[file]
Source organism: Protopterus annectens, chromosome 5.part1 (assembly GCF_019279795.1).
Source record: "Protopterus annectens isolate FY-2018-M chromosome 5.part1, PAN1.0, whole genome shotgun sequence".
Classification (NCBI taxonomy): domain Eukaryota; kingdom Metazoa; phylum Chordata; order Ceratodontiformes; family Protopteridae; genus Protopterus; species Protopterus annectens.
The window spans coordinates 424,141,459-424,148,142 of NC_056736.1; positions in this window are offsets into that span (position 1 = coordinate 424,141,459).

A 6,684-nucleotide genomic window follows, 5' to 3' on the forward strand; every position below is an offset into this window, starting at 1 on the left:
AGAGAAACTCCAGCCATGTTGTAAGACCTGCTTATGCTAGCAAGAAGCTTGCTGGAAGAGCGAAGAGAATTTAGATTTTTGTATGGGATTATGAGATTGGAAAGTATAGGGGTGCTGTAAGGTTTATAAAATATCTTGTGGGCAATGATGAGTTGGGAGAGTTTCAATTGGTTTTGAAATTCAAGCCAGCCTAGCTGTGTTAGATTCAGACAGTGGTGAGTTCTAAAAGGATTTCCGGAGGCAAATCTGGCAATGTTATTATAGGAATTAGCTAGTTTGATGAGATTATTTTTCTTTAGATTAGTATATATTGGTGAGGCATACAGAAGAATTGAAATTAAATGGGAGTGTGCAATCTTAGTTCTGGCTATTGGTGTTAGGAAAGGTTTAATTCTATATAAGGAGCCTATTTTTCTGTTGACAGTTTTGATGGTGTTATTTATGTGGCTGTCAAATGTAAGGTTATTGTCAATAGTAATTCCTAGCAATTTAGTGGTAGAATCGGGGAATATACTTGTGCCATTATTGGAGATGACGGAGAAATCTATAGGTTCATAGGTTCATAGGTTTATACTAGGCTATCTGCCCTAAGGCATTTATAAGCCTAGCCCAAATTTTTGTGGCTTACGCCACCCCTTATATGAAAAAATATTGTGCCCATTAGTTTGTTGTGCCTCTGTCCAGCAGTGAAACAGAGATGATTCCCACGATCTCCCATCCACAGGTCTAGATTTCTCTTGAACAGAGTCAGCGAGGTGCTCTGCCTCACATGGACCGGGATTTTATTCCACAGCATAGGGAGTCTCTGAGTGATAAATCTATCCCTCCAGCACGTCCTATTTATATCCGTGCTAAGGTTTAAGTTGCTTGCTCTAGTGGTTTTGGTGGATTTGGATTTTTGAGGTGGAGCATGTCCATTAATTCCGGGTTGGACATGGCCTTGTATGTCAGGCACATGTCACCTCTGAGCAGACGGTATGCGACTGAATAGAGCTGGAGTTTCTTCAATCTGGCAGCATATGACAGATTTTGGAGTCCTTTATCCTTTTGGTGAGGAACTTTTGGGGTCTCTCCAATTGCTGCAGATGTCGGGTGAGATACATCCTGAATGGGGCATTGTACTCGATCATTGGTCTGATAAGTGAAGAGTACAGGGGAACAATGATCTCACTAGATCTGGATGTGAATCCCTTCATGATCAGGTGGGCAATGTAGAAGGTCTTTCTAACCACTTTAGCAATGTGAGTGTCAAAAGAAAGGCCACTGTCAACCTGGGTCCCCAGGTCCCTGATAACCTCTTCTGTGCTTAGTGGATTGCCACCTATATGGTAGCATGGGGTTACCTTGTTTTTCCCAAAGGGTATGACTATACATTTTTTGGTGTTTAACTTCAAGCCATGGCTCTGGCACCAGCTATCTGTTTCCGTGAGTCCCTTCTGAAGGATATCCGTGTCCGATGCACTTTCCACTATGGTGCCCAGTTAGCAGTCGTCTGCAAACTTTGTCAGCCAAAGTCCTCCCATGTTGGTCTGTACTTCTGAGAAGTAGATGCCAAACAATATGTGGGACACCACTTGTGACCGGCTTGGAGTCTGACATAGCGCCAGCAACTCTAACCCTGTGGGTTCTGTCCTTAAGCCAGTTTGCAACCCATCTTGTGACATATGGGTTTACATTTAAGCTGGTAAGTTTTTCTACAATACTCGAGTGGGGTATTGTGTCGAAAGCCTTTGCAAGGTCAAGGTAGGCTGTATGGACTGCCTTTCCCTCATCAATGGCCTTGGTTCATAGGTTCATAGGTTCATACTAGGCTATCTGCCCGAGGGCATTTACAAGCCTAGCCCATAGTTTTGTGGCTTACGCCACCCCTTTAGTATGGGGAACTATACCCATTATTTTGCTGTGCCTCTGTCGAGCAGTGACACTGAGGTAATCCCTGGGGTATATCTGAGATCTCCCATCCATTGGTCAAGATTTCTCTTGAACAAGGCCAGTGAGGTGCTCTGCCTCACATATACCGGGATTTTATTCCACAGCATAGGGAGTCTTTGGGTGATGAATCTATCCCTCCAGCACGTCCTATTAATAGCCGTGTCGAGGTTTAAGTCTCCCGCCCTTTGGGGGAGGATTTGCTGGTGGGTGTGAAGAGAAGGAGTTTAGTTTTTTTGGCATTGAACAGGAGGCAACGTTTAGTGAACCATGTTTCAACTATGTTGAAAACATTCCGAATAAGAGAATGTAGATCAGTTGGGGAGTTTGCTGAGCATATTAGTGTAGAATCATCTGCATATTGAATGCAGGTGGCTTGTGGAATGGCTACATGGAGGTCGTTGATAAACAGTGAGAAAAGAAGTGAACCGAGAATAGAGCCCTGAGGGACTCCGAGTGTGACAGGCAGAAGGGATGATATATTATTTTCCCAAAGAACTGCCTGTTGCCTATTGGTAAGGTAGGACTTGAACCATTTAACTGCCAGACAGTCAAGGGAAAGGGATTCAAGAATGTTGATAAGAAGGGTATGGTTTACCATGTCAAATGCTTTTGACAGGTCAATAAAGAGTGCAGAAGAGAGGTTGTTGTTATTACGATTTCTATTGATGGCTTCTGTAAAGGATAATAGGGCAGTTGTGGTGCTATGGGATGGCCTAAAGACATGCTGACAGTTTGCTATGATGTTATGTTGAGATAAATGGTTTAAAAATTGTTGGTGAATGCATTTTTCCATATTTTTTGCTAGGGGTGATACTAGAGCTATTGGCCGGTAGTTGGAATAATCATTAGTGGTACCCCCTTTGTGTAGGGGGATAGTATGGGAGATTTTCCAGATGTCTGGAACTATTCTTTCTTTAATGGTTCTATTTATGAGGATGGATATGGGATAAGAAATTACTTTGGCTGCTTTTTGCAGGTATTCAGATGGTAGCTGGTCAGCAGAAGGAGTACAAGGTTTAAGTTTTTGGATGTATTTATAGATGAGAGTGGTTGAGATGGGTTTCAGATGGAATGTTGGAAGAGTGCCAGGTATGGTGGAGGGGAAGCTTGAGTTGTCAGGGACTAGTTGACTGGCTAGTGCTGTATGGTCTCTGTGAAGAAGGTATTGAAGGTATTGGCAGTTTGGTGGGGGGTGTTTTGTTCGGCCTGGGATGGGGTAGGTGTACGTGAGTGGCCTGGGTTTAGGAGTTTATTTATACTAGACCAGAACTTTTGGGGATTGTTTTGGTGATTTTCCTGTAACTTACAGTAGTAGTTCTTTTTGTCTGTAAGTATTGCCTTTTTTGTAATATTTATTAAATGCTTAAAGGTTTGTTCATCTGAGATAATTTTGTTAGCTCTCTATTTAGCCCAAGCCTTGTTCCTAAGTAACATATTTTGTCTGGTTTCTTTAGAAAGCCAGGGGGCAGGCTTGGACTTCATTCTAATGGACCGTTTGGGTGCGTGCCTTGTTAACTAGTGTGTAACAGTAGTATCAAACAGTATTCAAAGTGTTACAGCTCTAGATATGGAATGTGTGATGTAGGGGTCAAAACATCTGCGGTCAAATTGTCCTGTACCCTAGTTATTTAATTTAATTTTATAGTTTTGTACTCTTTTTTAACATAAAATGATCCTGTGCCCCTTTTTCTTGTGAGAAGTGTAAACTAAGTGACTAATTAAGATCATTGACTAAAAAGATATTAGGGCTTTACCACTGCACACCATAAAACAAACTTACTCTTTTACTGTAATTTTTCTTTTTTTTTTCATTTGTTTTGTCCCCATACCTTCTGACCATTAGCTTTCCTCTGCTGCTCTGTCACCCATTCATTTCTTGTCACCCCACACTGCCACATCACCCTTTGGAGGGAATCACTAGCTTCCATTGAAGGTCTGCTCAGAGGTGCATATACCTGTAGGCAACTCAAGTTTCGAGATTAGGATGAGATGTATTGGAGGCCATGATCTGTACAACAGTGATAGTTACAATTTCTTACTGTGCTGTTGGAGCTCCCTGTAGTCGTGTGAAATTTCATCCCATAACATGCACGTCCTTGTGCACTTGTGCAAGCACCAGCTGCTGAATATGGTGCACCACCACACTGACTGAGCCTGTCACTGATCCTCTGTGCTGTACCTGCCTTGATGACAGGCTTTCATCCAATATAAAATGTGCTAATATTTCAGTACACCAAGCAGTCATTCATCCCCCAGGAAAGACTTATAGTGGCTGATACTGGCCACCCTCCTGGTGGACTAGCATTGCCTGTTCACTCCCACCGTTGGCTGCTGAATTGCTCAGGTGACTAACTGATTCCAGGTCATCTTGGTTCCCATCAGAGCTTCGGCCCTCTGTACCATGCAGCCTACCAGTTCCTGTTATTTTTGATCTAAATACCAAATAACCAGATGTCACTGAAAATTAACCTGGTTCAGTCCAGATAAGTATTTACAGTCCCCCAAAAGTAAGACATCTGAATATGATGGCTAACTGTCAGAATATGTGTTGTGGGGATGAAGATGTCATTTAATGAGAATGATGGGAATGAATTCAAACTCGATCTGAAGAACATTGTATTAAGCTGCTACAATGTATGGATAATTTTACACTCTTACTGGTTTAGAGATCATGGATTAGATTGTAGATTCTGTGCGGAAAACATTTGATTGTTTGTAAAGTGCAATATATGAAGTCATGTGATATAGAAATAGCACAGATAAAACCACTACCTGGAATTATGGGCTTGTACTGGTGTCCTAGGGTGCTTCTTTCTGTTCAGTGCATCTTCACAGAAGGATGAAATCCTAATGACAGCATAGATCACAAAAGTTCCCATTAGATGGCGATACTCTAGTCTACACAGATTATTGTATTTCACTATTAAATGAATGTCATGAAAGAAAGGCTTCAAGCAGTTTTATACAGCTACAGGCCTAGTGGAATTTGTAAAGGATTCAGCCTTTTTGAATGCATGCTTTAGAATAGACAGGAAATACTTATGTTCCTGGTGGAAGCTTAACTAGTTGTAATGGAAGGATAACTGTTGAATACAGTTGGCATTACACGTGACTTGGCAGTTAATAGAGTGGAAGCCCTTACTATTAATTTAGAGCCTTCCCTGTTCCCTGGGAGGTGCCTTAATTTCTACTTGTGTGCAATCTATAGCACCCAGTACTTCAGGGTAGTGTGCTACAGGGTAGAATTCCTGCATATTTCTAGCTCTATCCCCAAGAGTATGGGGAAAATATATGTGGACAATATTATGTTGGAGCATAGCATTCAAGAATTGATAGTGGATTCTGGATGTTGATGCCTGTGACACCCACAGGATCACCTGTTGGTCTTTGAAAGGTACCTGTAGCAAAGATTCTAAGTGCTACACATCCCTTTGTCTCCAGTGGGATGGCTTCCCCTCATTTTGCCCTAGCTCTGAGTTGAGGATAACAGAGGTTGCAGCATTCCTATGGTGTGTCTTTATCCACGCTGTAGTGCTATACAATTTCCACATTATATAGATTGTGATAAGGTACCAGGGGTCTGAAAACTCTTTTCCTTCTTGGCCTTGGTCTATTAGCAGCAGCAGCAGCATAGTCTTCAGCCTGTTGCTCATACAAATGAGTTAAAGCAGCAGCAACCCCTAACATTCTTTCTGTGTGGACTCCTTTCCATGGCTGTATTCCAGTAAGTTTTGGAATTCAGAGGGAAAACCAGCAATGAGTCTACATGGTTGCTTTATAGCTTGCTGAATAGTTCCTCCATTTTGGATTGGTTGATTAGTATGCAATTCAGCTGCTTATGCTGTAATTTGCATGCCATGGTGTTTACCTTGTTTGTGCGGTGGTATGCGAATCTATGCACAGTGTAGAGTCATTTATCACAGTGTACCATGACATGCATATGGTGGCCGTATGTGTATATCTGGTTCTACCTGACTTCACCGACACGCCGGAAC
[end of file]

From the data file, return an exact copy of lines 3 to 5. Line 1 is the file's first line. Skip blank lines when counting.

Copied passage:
Classification (NCBI taxonomy): domain Eukaryota; kingdom Metazoa; phylum Chordata; order Ceratodontiformes; family Protopteridae; genus Protopterus; species Protopterus annectens.
The window spans coordinates 424,141,459-424,148,142 of NC_056736.1; positions in this window are offsets into that span (position 1 = coordinate 424,141,459).

A 6,684-nucleotide genomic window follows, 5' to 3' on the forward strand; every position below is an offset into this window, starting at 1 on the left: